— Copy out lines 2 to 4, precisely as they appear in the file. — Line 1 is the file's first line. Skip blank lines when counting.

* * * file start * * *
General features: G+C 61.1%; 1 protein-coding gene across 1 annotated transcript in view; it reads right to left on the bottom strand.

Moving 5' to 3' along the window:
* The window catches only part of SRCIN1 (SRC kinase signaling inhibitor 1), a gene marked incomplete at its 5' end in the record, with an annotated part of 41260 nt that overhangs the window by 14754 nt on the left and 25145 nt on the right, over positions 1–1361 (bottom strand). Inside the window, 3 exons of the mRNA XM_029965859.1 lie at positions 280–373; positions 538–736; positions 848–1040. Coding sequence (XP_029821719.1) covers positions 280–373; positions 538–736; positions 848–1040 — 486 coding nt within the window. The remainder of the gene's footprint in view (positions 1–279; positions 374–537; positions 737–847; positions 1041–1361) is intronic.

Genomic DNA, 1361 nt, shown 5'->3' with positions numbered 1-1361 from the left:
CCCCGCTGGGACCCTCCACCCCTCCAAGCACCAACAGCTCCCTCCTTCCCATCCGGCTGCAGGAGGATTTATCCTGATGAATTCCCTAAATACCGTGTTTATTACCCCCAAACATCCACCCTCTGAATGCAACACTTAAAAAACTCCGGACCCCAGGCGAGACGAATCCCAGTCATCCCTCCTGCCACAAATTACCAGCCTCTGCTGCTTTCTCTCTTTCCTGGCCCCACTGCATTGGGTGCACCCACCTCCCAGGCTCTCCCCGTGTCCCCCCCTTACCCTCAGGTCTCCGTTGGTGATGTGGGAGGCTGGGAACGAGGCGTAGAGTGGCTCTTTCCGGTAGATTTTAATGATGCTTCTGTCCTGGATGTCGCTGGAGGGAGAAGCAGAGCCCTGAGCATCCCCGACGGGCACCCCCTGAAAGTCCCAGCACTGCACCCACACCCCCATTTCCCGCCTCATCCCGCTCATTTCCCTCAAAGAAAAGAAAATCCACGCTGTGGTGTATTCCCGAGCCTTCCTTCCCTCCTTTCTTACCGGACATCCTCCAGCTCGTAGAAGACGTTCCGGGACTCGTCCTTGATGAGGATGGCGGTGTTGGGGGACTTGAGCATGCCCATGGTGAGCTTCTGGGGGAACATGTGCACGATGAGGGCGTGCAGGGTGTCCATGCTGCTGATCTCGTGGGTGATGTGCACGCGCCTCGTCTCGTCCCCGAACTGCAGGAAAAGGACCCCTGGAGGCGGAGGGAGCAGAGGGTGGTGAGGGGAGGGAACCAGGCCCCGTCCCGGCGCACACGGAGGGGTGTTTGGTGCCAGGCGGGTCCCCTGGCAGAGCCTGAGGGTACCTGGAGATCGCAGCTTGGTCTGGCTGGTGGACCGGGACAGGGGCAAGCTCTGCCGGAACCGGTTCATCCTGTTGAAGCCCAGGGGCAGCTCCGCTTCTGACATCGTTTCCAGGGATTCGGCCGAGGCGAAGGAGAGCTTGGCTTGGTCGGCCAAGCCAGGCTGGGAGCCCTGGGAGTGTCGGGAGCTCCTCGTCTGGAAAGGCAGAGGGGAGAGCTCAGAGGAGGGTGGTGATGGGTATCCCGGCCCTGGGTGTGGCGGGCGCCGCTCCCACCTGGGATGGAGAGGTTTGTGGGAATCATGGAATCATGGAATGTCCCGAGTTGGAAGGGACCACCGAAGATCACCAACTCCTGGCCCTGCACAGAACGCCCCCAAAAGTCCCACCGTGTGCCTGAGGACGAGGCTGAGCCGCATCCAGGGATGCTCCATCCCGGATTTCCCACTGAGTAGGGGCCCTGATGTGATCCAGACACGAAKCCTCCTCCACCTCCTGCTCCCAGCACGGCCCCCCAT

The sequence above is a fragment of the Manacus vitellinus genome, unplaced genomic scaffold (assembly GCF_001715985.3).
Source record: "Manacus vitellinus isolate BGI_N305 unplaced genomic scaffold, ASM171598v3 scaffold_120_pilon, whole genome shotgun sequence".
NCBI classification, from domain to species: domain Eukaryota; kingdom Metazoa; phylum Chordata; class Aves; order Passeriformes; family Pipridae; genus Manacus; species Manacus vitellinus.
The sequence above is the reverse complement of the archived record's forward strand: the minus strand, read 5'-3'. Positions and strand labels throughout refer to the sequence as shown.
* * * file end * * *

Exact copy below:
Moving 5' to 3' along the window:
* The window catches only part of SRCIN1 (SRC kinase signaling inhibitor 1), a gene marked incomplete at its 5' end in the record, with an annotated part of 41260 nt that overhangs the window by 14754 nt on the left and 25145 nt on the right, over positions 1–1361 (bottom strand). Inside the window, 3 exons of the mRNA XM_029965859.1 lie at positions 280–373; positions 538–736; positions 848–1040. Coding sequence (XP_029821719.1) covers positions 280–373; positions 538–736; positions 848–1040 — 486 coding nt within the window. The remainder of the gene's footprint in view (positions 1–279; positions 374–537; positions 737–847; positions 1041–1361) is intronic.

Genomic DNA, 1361 nt, shown 5'->3' with positions numbered 1-1361 from the left: